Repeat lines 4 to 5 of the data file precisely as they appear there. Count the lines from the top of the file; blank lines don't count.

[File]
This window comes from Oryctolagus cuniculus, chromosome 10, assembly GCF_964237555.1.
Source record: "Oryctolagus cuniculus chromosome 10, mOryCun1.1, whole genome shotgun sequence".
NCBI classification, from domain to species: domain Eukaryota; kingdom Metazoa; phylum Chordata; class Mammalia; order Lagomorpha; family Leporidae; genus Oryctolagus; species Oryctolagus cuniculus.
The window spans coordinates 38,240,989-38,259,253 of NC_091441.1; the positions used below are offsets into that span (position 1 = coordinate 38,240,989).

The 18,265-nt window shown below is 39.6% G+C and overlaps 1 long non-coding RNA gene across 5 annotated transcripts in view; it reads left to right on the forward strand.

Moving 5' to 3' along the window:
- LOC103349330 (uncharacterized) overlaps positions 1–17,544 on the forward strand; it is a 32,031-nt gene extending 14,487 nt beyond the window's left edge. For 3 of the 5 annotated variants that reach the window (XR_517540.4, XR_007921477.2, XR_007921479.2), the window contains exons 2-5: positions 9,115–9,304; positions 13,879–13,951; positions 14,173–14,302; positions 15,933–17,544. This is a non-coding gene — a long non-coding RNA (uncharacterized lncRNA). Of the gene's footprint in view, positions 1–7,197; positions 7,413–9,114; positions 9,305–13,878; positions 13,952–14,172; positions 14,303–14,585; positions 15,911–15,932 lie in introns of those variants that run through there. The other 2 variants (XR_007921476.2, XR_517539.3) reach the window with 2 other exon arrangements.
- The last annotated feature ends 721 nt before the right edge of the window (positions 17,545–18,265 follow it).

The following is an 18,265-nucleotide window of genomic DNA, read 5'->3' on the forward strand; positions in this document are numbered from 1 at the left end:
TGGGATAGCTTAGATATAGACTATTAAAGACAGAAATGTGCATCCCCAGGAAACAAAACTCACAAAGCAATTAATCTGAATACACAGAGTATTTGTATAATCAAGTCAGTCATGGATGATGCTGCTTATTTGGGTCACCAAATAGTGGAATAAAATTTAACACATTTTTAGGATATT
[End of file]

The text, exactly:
The window spans coordinates 38,240,989-38,259,253 of NC_091441.1; the positions used below are offsets into that span (position 1 = coordinate 38,240,989).

The 18,265-nt window shown below is 39.6% G+C and overlaps 1 long non-coding RNA gene across 5 annotated transcripts in view; it reads left to right on the forward strand.